held that the Constitution permits due process claims for wrongful imprisonment after the
wrongful institution of legal process.” Id. The court has noted that it has “not foreclose[d] the
additional, though unlikely, possibility of a second Fourth Amendment claim, arising after the
first one ends.” Id. at 1083, n.4 (citing Wallace v. Kato, 127 S. Ct. 1091, 1096, n.2 (2007)).
“[A] plaintiff who claims that the government has unconstitutionally imprisoned him has
at least two potential constitutional claims.” Mondragón, 519 F.3d at 1082. The Tenth Circuit
has explained certain accrual differences between Fourth Amendment and Fourteenth
Amendment claims of unconstitutional imprisonment, as follows:
In summary, two claims arise from an allegedly unconstitutional imprisonment as
analysis “shifts” from the Fourth Amendment to the Due Process Clause. The
period of time between an unlawful arrest and the institution of legal process
forms one constitutional claim, arising under the Fourth Amendment. That claim
accrues when the plaintiff is released or legal process is instituted justifying that
imprisonment. The period of time between the institution of that process and its
favorable termination – through acquittal, habeas corpus, voluntary dismissal, etc.
– forms a second claim, arising under the Due Process Clause. That claim
accrues, at the earliest, when favorable termination occurs.
Id. at 1083 (citations omitted). For purposes of accrual of a plaintiff’s Fourth Amendment
unlawful arrest claim, “legal process” is instituted “when, for example, he is bound over by a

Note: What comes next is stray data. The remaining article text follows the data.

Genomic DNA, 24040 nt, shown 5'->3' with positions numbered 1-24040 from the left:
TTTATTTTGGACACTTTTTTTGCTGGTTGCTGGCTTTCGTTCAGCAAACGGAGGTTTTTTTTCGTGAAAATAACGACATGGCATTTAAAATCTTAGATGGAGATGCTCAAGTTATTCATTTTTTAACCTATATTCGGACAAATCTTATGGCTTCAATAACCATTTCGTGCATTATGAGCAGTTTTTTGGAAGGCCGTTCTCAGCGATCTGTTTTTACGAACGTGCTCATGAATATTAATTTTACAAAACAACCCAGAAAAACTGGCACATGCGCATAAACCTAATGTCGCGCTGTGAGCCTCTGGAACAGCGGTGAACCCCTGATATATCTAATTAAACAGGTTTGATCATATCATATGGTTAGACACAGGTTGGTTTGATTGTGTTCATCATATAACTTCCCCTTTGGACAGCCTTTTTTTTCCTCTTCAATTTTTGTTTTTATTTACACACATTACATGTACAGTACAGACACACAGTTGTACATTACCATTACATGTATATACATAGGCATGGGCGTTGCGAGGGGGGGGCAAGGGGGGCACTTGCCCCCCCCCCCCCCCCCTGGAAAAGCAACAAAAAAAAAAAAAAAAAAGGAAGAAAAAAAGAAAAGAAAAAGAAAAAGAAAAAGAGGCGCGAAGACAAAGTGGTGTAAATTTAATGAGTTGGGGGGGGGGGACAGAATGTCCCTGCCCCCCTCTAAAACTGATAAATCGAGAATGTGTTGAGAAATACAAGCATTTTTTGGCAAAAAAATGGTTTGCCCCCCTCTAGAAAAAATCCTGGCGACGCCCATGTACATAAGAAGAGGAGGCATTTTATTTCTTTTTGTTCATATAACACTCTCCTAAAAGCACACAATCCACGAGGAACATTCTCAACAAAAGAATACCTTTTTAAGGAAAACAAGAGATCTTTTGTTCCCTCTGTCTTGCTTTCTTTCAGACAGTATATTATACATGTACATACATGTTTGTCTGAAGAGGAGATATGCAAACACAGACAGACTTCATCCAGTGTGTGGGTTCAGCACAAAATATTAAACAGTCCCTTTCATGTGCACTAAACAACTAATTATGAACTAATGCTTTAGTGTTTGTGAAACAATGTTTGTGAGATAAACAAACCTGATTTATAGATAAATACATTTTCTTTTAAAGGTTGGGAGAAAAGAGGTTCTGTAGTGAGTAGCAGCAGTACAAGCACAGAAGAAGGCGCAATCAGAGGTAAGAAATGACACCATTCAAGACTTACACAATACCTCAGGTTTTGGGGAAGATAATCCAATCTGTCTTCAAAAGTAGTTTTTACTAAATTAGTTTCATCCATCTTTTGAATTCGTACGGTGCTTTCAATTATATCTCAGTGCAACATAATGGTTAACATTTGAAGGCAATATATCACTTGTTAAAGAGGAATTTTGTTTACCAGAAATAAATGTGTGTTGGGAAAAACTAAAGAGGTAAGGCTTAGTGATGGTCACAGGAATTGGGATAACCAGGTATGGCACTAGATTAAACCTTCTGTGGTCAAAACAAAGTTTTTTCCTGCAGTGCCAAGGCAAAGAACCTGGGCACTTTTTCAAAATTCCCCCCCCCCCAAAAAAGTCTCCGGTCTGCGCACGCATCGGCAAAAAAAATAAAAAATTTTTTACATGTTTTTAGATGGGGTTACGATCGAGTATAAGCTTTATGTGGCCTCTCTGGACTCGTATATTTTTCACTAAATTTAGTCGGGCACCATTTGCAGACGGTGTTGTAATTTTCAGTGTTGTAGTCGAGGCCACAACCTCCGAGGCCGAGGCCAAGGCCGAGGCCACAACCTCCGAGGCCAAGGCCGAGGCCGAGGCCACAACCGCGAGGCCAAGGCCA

magistrate or arraigned on charges.” Id. (quoting Wallace v. Kato, 549 U.S. 384, 127 S. Ct.
1091, 1096 (2007)).
The Court concludes that any malicious prosecution claim plaintiff asserts under the
Fourth Amendment is likely time-barred under Mondragón because he was arraigned in 2008
and convicted in 2009, such that any such claim would have accrued, at the latest, in one of those
years. However, because plaintiff asserts that he intends to maintain his malicious prosecution
claim under the Fourteenth Amendment, the motion to dismiss the malicious prosecution claim
will be denied. The Fourteenth Amendment claim is timely, as plaintiff’s initial petition was
filed in state court less than two years following the granting of his request for post-conviction
relief and the vacation of his conviction in 2011. Accordingly, the City’s motion to dismiss the
malicious prosecution claim is denied.
The City argues that, because plaintiff was not incarcerated and the City cannot be
construed as an imprisoning entity, plaintiff’s claim under the Eighth Amendment must be
dismissed. Plaintiff indicates in his response that he does not intend to pursue any Eighth
Amendment claim in this suit. The Court notes that the Amended Complaint does refer to the
Eighth Amendment as a basis for the claim. (Doc. 9 at ¶ 1). Based upon the plaintiff’s
representation and the City’s argument, that claim will be dismissed.
Municipal Liability Claim
The City asserts that the Amended Complaint remains insufficient to state any claim
against the City, because the plaintiff has not alleged that the City was aware of Hill’s conduct or
that the City had any practice, policy, or custom that sanctioned the wrongful arrest of citizens.
However, as noted in the Background section above, the Amended Complaint expanded the
plaintiff’s policy, custom, and practice allegations to include assertions that Hill’s false arrests
and false reports were part of a TPD custom to bypass the legal process and obtain convictions,
regardless of whether such convictions were warranted. (See Doc. 16 at ¶ 9). The Amended
Complaint also includes allegations that, even after learning of the “widespread transgressions of
its police officers over many years,” the City failed to remedy the problem and thus civil rights
violations continued as to the plaintiff and other similarly situated citizens. (See id. at ¶¶ 10-12).